I soon ended up back in the psych ward and then the same halfway house/rehab program out in the suburbs that my mom had put me in as a teenager. I was miserable and lonely. The doctors weren’t quite sure what I had so they diagnosed me with something called Schitzo-affective disorder. They gave me an anti-depressant called Celexa and an atypical anti-psychotic called Zyprexa. I was in group therapy everyday. There was an organic farm to work on down the road from the halfway house and after a couple weeks they let me volunteer there a few hours a day sewing seeds and potting up plants in the greenhouse. Eventually I convinced them to let me live there and I moved out of the halfway house and just came for outpatient care a couple times a week.
It took a couple months, but for the first time I could see that it was obvious the drugs were actually working for me. It was more than the circumstance – it actually felt chemical. Slowly all the horrible noise and thoughts faded and I started to feel good again. I remember watching an early Summer sunset over the fields at the farm and realizing I was happy for the first time in months and months. Once I moved onto the farm full time I would come into the city on the weekends to work the farmer’s market and hang out with my friends.
As obvious as it was that they were helping me, I really just saw the drugs as a temporary solution. They made me gain a bunch of weight. I always had a hard time waking up in the morning. My mouth was always dry. They were relatively new drugs, not even the doctors knew about the long term side effects of taking them. Besides which, the whole idea just made me feel really uncomfortable. How would I talk to my friends about it? What if there was some global economic crisis and instead of running around with my crew torching banks and tearing up the concrete I was going to be widthdrawling from some drug I suddenly didn’t have access to anymore? I didn’t want to be dependent on the drugs of The Man.
But I didn’t worry myself too much about the long-term. I was just happy to have my life back. As the leaves started to change color, I was already planning my trip back to the West coast, to my people in California. There was a room in a collective house in North Oakland and a job in Berkeley with a bunch of my friends waiting for me. I started hanging out with this cool traveling activist woman named Sera and we made plans to hitchhike across the country to participate in the big Seattle protests against the World Trade Organization. A few days after the frost came and we put the farm to bed, Sera and I had hit the road.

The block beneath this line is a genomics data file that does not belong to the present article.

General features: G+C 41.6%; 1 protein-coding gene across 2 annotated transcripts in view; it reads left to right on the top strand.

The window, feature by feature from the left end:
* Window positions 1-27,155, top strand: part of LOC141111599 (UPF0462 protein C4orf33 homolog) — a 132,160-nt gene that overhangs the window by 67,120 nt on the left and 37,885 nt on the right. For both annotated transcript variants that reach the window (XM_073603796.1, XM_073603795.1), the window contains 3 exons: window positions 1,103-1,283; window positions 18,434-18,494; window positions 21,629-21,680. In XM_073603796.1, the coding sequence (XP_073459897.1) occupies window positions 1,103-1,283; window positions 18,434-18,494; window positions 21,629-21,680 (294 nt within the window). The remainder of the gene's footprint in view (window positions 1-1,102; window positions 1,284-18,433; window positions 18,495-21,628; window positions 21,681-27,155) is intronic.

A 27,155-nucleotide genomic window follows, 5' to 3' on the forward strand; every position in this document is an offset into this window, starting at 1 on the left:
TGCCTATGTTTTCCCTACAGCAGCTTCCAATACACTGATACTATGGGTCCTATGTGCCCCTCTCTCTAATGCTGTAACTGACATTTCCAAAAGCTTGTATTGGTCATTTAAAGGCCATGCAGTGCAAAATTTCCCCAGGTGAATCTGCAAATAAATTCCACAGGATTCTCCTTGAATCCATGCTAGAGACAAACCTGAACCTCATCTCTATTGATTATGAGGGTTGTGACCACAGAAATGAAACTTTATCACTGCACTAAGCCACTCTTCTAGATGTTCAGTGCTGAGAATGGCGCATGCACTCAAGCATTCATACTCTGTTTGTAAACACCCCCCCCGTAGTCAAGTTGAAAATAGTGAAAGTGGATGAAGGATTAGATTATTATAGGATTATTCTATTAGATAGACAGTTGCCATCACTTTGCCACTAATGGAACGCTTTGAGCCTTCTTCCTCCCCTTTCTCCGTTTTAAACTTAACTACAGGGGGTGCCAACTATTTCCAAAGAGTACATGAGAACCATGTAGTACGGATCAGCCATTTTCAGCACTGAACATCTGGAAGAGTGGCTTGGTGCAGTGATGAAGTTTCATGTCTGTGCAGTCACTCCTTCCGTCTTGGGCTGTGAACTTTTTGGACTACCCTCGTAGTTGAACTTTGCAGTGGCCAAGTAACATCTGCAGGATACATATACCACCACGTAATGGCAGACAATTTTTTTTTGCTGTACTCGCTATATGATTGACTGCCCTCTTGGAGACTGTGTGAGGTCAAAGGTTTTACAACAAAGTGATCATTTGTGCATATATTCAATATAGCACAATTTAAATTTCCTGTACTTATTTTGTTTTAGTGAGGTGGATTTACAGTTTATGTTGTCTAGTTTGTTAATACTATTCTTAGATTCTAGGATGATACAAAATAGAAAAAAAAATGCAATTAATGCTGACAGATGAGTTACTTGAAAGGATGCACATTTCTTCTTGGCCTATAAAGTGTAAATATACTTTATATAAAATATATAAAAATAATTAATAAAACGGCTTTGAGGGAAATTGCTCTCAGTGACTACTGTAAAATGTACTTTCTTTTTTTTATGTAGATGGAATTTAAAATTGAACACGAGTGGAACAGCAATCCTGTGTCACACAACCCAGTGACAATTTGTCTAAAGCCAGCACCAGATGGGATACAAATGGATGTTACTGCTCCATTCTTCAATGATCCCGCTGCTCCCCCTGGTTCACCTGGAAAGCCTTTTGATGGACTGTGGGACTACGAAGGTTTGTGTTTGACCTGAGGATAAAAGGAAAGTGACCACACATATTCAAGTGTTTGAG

And back amidst the familiar, I slowly put my life together once again.
The police picked me up wandering the streets of Los Angeles on New Years Day, 2002. I’d been smashing church windows with my bare fists and running through traffic scaring the hell out of people screaming the lyrics to punk songs, convinced that the world had ended and I was the center of the universe. They locked me up in the psych unit of LA County Jail and that’s where I spent the next month, talking to the flickering fluorescent lightbulbs and waiting for my friends to come break me out..
I was quickly given the diagnosis of bipolar disorder again and loaded down with meds. “That’s so reductionistic, so typical of Western science to isolate everything into such simplistic bifurcated relationships.” I’d tell the overworked white coated psychiatrist staring blankly from the other side of the tiny jail cell as I paced back and forth and he scribbled notes on a clipboard that said “Risperdal” in big letters at the top. “If anything I’m multi-polar, poly-polar – I go to poles you’d never even be able to dream up in your imaginationless science and all those drugs you’re shooting me up with. You’re all a bunch of fools!” And so I paced my cell.
Every time you get locked up it gets harder to put the pieces back together. Physiologically, the brain and body take longer to recover. It takes a lot out of someone to go through a mental breakdown. Picture being bipolar like a pendulum swing with suicidally depressed at one end, delusionally psychotic at the other, and with healthy and stable somewhere in the middle. If you swing over to one end you’re bound to swing back over to the other side. After months of sleepless mania it’s inevitable that some serious depression is going to follow, all your reserves are depleated.
Finally after the month in jail, a couple weeks in a Kaiser psych ward, and four months in a halfway house for people with severe psychiatric disabilities, I finally got it together to be able to move back into my old collective house in North Oakland. I was taking a mood stabilizing drug called Lithium and an anti-depressant called Welbutrin.
The ground I was walking on was still a little shaky. I was only just beginning to be able to read after not being able to focus for months and months. I got a full time job really for the first time in my life, started going to therapy and taking really good care of my body. Made it through my one year anniversary of getting locked up and felt so blessed that I had made it that far.